Doesn't this title look familiar? A few months ago, I wrote the same article as you are (hopefully) about to read. After reviewing the list I made numerous times, I immediately regretted not adding other authors. Thus, Part 2.
1. Robyn Schneider
The Beginning of Everything is definitely on my top 10 list for my favorite novels of all time. (Don't worry -- the classics are on there too.) Ezra Faulkner used to have it all -- the popularity, tennis team title and girlfriend. Now, after a car accident, Ezra is left with nothing more than a couple of broken bones and no friends. Instead, he finds himself with the "misfits" of his school. Schneider does two things I admire: retain a youthful voice, and evoke the concept of what goes around comes around. (You may get this joke if you read the novel. If not, read the novel, and then come back to this article.) This author is one to keep an eye out for.
2. Lauren Oliver
Dystopian novels are usually not my go-to, but Lauren Oliver is my exception. Her first novel (not dystopian), Before I Fall, proves that even on the verge of death, you can still change your life for the better. Her Delirium trilogy (dystopian) deals with the idea of love being a disease, and with it, you are the bane of the society (in this case Portland, Oregon). Each book is told in a different perspective -- through past and present, and also the narration of other characters. Oliver's beautiful writing is reflected throughout all of her novels. Panic makes it's debut this month. I'm confident that it will be as prestigious as her other titles.
3. Kathleen Hale
Hale's first novel, No One Else Can Have You, is perhaps the most hilarious novel I have read in a long time. (Although, Twelfth Night by Shakespeare does come in at a close second.) It's the journey of Kippy Bushman, and her friend Ruth Fried. At the beginning of the novel, Ruth has just died in the most gruesome way possible -- out in the cornfield, hanging like a scarecrow. Now, it's up to Kippy to figure out who killed Ruth, since the police won't. Along the way, Kippy makes new and unlikely friends. Hale perfectly balances action, humor and the real world through her first novel. (P.S. She's hilarious on Twitter.)
4. Ron Koertge
Stoner and Spaz is an in-depth look at a teen that has cerebral palsy. Ben Bancroft is a well-to-do boy, who is obsessed with movies. Along comes (not Polly) Colleen, who is a complete 180 from Ben. An unlikely friendship (more like friends with benefits) forms between the two of them. When they are first acquainted, Ben's life changes for the better. Colleen challenges him to throw away all that he knows, and think for himself. Stoner and Spaz is just one of Koertge's many novels. Did I mention he's also a poet?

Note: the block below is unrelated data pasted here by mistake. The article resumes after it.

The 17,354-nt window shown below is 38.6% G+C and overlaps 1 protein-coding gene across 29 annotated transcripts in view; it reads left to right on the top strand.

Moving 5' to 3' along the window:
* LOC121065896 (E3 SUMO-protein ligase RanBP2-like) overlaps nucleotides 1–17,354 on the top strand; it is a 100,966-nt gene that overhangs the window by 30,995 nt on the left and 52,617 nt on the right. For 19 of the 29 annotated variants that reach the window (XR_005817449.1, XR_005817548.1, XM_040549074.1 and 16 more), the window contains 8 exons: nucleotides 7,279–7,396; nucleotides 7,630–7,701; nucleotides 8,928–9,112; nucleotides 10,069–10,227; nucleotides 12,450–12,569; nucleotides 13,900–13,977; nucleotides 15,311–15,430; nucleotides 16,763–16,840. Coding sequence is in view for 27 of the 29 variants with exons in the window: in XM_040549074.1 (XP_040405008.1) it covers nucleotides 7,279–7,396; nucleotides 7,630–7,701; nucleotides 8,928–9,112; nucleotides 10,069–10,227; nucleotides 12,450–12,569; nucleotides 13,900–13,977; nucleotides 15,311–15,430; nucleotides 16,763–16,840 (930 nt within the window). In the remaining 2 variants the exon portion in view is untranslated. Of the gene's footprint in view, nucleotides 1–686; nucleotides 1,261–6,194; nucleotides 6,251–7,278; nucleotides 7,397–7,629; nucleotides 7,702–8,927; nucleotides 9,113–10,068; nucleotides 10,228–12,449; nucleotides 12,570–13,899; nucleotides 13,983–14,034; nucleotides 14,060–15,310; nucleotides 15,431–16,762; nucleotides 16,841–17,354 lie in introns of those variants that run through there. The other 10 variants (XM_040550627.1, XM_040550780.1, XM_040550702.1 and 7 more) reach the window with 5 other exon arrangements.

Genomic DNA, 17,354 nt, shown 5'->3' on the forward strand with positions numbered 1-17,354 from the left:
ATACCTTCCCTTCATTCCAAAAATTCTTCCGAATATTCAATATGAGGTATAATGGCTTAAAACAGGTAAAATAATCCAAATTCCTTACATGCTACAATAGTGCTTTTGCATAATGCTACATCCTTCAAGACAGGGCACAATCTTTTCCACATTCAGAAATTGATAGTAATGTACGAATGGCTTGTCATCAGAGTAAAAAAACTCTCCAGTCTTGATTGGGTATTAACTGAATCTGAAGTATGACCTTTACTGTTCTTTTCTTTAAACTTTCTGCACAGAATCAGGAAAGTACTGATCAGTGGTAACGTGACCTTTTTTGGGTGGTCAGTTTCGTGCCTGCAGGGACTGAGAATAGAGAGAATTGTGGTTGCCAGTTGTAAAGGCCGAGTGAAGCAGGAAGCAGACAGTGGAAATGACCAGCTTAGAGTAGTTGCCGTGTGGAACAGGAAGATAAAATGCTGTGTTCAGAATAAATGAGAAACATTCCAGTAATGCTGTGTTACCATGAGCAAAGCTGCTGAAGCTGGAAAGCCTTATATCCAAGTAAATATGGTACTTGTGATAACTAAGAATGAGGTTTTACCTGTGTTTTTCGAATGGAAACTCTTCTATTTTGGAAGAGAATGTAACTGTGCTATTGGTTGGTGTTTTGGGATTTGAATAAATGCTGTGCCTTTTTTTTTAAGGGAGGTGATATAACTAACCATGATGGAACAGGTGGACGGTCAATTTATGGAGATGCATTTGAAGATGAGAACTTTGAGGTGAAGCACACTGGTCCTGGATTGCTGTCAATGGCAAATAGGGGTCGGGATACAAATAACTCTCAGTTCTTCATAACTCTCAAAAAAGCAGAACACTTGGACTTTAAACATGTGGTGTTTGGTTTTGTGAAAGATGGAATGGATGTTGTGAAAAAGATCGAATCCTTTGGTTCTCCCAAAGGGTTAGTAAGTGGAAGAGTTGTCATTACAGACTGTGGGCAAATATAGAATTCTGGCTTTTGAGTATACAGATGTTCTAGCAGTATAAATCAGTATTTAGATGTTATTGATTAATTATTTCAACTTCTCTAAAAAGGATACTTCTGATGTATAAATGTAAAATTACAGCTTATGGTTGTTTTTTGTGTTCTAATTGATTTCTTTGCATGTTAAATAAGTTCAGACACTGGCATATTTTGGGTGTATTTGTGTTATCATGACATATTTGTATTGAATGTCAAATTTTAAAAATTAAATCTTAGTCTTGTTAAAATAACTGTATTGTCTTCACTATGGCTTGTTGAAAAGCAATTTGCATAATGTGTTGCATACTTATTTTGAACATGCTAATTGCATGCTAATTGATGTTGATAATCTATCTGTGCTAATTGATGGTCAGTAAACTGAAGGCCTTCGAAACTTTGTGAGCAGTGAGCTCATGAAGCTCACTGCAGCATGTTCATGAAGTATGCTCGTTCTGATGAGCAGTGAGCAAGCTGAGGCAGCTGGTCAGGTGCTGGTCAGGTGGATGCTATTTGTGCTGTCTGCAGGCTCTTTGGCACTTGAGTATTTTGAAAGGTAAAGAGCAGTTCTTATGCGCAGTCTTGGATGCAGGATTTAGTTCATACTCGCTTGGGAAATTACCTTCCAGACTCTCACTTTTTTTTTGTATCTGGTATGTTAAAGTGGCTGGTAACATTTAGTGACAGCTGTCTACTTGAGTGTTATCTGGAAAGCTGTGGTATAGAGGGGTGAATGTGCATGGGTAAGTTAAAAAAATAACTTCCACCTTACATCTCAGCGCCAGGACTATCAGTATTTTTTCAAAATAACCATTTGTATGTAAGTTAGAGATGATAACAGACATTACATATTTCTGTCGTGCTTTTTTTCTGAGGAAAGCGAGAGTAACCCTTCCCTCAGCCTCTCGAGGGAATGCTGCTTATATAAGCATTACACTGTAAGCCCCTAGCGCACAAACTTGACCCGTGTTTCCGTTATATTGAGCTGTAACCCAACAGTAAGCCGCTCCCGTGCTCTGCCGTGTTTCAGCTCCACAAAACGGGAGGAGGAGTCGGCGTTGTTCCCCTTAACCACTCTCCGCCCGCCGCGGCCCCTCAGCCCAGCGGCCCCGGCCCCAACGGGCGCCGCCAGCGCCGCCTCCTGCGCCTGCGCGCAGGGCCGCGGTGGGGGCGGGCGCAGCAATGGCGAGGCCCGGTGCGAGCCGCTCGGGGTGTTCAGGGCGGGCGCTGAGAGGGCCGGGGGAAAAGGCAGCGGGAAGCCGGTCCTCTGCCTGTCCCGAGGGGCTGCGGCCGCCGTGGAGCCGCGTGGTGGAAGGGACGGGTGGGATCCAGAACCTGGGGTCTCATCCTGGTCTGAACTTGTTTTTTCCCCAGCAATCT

5. Ned Vizzini
If you haven't read anything by this author, you might as well be living under a rock. Get out from underneath the rock. With every book written by Vizzini, he is able to not only maintain a believable teenage voice, but also create a poignant story. With each novel, Vizzini promotes the reader to think, and place themselves into the main character's situation. I found myself relating with Craig in It's Kind of a Funny Story, and Perry in The Other Normals. Please, for the sake of humanity, read Ned Vizzini's work.
6. Todd Strasser
This author has written both young adult and middle grade novels. Published in the early 2000's, he wrote an intriguing novel about gun violence via newspaper articles, studies, etc in Give a Boy a Gun. Over the past few years, Strasser sent chills up and down readers spines with his "thrillogy": Wish You Were Dead, Blood on my Hands, Kill You Last. As a (huge) fan, I can tell you that whether you read a MG or YA novel written by Strasser, you'll be guaranteed a great book.
7. Sara Zarr and Tara Altebrando
If you're going to college in the immediate future, or are in college, Roomies is your next read. (Aside from text books. That comes first.) Two girls from across the country communicate through email, as they have been assigned as roommates. Each has their own unique stories to tell, and both share a universal fear about whether or not they will like each other. Both authors conduct realistic voices, which is truly a quality trait of the novel. In short, this novel was perfect.
8. T Cooper and Allison Glock-Cooper
I want to close with these two authors. Last month, their collaborative novel, Changers Book One: Drew was published. These two authors have invested their time into We Are Changers, which is an empathy based project. Everyone should read this, regardless of age. The book discusses important topics about growing into your skin (literally and physically), and gender identity. Teenagers especially will have a connection with Drew, as she figures out the burning question on most people's mind: Who am I? I truly enjoyed reading this novel, and look forward to the next three. Go get a copy of this right now.